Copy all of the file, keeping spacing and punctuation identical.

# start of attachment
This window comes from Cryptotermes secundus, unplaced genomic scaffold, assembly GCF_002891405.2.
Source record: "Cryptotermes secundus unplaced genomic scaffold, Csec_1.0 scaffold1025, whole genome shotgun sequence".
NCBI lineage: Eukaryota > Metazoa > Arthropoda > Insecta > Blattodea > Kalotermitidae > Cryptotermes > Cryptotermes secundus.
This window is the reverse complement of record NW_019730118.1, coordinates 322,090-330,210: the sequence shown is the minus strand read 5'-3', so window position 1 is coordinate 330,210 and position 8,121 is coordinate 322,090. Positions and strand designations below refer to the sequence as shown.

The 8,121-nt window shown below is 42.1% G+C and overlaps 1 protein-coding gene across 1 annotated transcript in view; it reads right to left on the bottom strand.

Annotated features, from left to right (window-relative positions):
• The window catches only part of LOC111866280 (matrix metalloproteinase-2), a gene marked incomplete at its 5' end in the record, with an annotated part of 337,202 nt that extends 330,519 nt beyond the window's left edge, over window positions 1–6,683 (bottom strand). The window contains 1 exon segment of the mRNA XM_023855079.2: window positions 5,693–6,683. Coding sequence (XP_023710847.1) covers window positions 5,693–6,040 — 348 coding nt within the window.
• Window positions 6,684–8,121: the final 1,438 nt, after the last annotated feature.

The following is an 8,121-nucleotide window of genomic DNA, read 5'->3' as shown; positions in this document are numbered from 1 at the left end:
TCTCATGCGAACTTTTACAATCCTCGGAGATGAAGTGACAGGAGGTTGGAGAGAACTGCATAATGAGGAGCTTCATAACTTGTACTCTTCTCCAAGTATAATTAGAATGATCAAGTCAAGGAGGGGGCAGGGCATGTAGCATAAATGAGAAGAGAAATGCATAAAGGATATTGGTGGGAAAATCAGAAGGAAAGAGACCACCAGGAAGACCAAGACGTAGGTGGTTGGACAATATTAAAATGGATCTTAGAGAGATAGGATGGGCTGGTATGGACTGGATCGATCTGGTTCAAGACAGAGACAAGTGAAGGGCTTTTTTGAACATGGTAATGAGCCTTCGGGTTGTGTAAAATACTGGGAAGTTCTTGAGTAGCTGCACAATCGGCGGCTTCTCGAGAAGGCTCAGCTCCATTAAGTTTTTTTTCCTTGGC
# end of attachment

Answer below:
This window comes from Cryptotermes secundus, unplaced genomic scaffold, assembly GCF_002891405.2.
Source record: "Cryptotermes secundus unplaced genomic scaffold, Csec_1.0 scaffold1025, whole genome shotgun sequence".
NCBI lineage: Eukaryota > Metazoa > Arthropoda > Insecta > Blattodea > Kalotermitidae > Cryptotermes > Cryptotermes secundus.
This window is the reverse complement of record NW_019730118.1, coordinates 322,090-330,210: the sequence shown is the minus strand read 5'-3', so window position 1 is coordinate 330,210 and position 8,121 is coordinate 322,090. Positions and strand designations below refer to the sequence as shown.

The 8,121-nt window shown below is 42.1% G+C and overlaps 1 protein-coding gene across 1 annotated transcript in view; it reads right to left on the bottom strand.

Annotated features, from left to right (window-relative positions):
• The window catches only part of LOC111866280 (matrix metalloproteinase-2), a gene marked incomplete at its 5' end in the record, with an annotated part of 337,202 nt that extends 330,519 nt beyond the window's left edge, over window positions 1–6,683 (bottom strand). The window contains 1 exon segment of the mRNA XM_023855079.2: window positions 5,693–6,683. Coding sequence (XP_023710847.1) covers window positions 5,693–6,040 — 348 coding nt within the window.
• Window positions 6,684–8,121: the final 1,438 nt, after the last annotated feature.

The following is an 8,121-nucleotide window of genomic DNA, read 5'->3' as shown; positions in this document are numbered from 1 at the left end:
TCTCATGCGAACTTTTACAATCCTCGGAGATGAAGTGACAGGAGGTTGGAGAGAACTGCATAATGAGGAGCTTCATAACTTGTACTCTTCTCCAAGTATAATTAGAATGATCAAGTCAAGGAGGGGGCAGGGCATGTAGCATAAATGAGAAGAGAAATGCATAAAGGATATTGGTGGGAAAATCAGAAGGAAAGAGACCACCAGGAAGACCAAGACGTAGGTGGTTGGACAATATTAAAATGGATCTTAGAGAGATAGGATGGGCTGGTATGGACTGGATCGATCTGGTTCAAGACAGAGACAAGTGAAGGGCTTTTTTGAACATGGTAATGAGCCTTCGGGTTGTGTAAAATACTGGGAAGTTCTTGAGTAGCTGCACAATCGGCGGCTTCTCGAGAAGGCTCAGCTCCATTAAGTTTTTTTTCCTTGGC